This is what the internet says about the Kapanen trade

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On Tuesday, the Penguins made their first big move of the offseason with a huge trade with the Toronto Maple Leafs. Kasperi Kapanen, a former Penguins draft (and Phil Kessel’s commercial member), had come to Pittsburgh with two others. The 2020 Penguins’ first-round draft pick and three players traveled to Toronto.

When news of Kapanen’s move to Pittsburgh broke, rumors immediately began to circulate about who was going the other way. Was it one of the keepers? Nick Bjugstad? Jared McCann? There was even a rumor tweeted that Jack Johnson was involved, but it was quickly deleted.

In the end, the two biggest chunks were Kapanen at the Penguins and the first-round pick northbound to Toronto. As with most exchanges in the NHL, the reaction on social media was swift to get everyone to put their two cents on the deal. It may take some time to analyze all the holds, especially with the big trades, but it was clear once the details started to come out that most did not view this trade favorably for the Penguins.

These tweets from our own Adam Gretz are part of a larger thread he has set up to discuss trade. Check it out if you get the chance, but his take on the matter was much more positive than some people were saying. It looks like Kapanen is what the Penguins are trying to do, targeting him at this point may not make sense.

Aside from the Penguins’ first-round pick for the Maple Leafs, another notable element of the comeback program was prospect Filip Hallander. Considered by many to be one of the top prospects in the Penguins organization, his inclusion with the first round pick has baffled many, including Athletic writer Jesse Marshall.

House of Luszczyszyn, également de L’Athletic, tweeted his thoughts on the deal and it’s not something Pens fans will be thrilled about. Kapanen was barely a replacement level player in 2019-20 and not worth the price Rutherford paid for him.

Again with the horrible replacement level numbers. It’s not that Kapanen can’t help the Penguins lineup, it’s more that they seemed to have paid way too much for a guy who doesn’t come with a cheap price.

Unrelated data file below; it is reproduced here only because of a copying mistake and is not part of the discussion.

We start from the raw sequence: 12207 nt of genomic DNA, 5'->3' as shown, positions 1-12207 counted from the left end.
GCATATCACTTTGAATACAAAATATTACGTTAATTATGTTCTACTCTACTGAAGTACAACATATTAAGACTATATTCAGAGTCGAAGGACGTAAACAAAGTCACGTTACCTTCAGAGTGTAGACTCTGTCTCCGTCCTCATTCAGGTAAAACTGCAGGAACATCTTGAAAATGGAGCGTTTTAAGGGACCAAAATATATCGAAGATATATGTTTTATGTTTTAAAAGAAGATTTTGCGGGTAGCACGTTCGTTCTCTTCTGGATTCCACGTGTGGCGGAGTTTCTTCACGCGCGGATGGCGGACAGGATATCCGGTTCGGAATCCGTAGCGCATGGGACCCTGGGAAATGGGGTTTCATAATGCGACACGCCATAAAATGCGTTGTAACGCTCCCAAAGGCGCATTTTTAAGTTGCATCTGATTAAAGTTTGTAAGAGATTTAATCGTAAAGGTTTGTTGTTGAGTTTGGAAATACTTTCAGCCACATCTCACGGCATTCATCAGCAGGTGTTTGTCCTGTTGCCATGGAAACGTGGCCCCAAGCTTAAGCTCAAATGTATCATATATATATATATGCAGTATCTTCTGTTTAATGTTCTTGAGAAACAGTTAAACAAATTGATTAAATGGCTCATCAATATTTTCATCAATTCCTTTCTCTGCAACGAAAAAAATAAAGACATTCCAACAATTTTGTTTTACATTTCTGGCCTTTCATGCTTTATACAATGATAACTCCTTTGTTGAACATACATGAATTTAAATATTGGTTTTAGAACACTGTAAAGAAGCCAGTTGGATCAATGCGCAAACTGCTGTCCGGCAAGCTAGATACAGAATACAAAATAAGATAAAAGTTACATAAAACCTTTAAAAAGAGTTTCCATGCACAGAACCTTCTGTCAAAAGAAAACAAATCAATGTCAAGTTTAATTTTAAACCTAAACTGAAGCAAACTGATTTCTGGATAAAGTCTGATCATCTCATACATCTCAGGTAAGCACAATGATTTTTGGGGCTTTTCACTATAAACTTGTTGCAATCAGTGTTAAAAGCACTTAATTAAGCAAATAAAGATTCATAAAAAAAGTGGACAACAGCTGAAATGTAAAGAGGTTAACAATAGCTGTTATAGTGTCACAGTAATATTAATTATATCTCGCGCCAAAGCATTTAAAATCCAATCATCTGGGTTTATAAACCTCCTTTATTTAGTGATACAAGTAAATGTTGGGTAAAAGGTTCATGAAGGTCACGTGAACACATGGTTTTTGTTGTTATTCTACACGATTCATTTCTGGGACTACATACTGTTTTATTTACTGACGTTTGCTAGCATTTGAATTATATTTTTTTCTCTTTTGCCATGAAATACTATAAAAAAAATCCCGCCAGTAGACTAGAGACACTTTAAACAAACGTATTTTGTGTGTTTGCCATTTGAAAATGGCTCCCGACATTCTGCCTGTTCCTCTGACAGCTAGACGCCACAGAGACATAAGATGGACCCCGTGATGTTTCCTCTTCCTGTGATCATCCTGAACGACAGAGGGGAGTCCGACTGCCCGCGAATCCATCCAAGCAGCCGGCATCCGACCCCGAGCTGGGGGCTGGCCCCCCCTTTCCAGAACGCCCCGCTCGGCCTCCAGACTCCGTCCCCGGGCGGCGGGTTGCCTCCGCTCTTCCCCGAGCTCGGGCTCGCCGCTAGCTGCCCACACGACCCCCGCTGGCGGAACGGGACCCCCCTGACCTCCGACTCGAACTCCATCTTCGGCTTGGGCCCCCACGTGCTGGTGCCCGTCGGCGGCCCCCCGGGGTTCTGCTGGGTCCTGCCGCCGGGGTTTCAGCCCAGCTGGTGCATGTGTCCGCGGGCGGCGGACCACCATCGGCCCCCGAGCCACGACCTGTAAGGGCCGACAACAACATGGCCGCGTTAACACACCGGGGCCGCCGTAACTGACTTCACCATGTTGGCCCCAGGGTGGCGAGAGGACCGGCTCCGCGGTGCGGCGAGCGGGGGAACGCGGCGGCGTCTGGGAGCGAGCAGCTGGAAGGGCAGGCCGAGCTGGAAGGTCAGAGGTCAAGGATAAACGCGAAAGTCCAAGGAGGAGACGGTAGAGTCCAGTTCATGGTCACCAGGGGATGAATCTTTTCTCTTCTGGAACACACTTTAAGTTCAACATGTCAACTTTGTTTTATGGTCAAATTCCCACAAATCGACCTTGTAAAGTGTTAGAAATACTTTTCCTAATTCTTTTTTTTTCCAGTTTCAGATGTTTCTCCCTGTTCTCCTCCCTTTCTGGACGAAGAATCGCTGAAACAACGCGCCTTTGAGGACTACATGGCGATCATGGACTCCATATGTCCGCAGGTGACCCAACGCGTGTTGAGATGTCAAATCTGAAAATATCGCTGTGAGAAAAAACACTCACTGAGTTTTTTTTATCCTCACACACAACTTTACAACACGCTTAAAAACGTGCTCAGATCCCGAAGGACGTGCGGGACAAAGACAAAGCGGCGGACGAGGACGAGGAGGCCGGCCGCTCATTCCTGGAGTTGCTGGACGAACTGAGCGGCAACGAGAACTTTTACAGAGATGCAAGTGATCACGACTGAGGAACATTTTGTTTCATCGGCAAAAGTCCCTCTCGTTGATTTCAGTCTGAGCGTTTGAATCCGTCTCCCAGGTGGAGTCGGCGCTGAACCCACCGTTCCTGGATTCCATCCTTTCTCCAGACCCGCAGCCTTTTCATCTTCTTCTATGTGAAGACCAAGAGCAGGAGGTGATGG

Once you get past the main elements of the chord, it looks like the other elements have been used more to make the numbers work. As James Mirtle points out, unless the Leafs bring Rodrigues back, that trade basically comes down to Kapanen in exchange for two futures in the first round pick and Hallander.

As to why a sprint team like the Maple Leafs was willing to part ways with a sprint player like Kapanen, Mirtle explains exactly that.

While there have been issues with Kapanen in the top six in Toronto, Penguins has beaten writer Josh Yohe and believes he will connect directly to the Penguins’ top line alongside Sidney Crosby and Jake Guentzel.

Yohe also makes another important point about the rest of the list. As the Penguins’ first two lines take shape, nothing is set in stone when it comes to the rest of the lineup. We know some players will definitely come back, but Rutherford is far from finished revamping his roster.

While Yohe projects Kapanen to be in the Penguins’ top six forwards group, there’s no guarantee until we see how he plays with these guys on the ice. Kapanen has never been one of the top six players for a consistent period at any point in his career and his underlying numbers show he is a better deep guy.

In the above tweet from James Mirtle, he mentioned that he didn’t think the Leafs would qualify Evan Rodrigues, who is expected to become a restricted free agent in a few weeks. Just because they don’t qualify him doesn’t mean they still can’t resign him, and if they do, they’ll replace Kapanen with a player of nearly equal performance.

What to choose the Penguins gave up to acquire Kapanen? According to Maple Leafs general manager Kyle Dubas, they’re not determined to keep the pick and could use it as leverage to make other moves as the offseason progresses.

As for Rutherford, it’s no secret that he wants to make the squad younger and faster, and he sees this profession as doing just that by bringing in Kapanen, 24. Rutherford also notes that he considers Kapanen one of the top six forwards.

Last but not least, a few words from Kapanen himself about his trade to Pittsburgh five years after being initially treated. It sounds like nothing but player excitement and he says all the right things you’d want a new guy to say as he prepares to bring his style of play to a team designed to use his skills. skills.


If you were on social media when this trade was announced, it was quite a whirlwind as coins started to drop and the entire trade appeared. On the surface, this is certainly a confusing move on the penguins’ part, but it also indicates that they are still in ‘win now’ mode as they try to maximize the Crosby / Malkin era window. as much as possible.

Rutherford traded a LOT of future in that deal, but even the two most notable elements of that deal (pick + Hallander) likely won’t be in the NHL’s picture until the window closes. Even knowing this, some may think that Rutherford is unnecessarily sacrificing the future by moving coins for less than optimal returns that don’t necessarily make the team even better in the present.

The truth is, we won’t know the full extent of this trade for many years to come when these choices and prospects succeed or break at the NHL level. If Kapanen comes in and helps the Penguins win another Stanley Cup, then much of that will be a distant memory when the new banner hangs at PPG Paints Arena.

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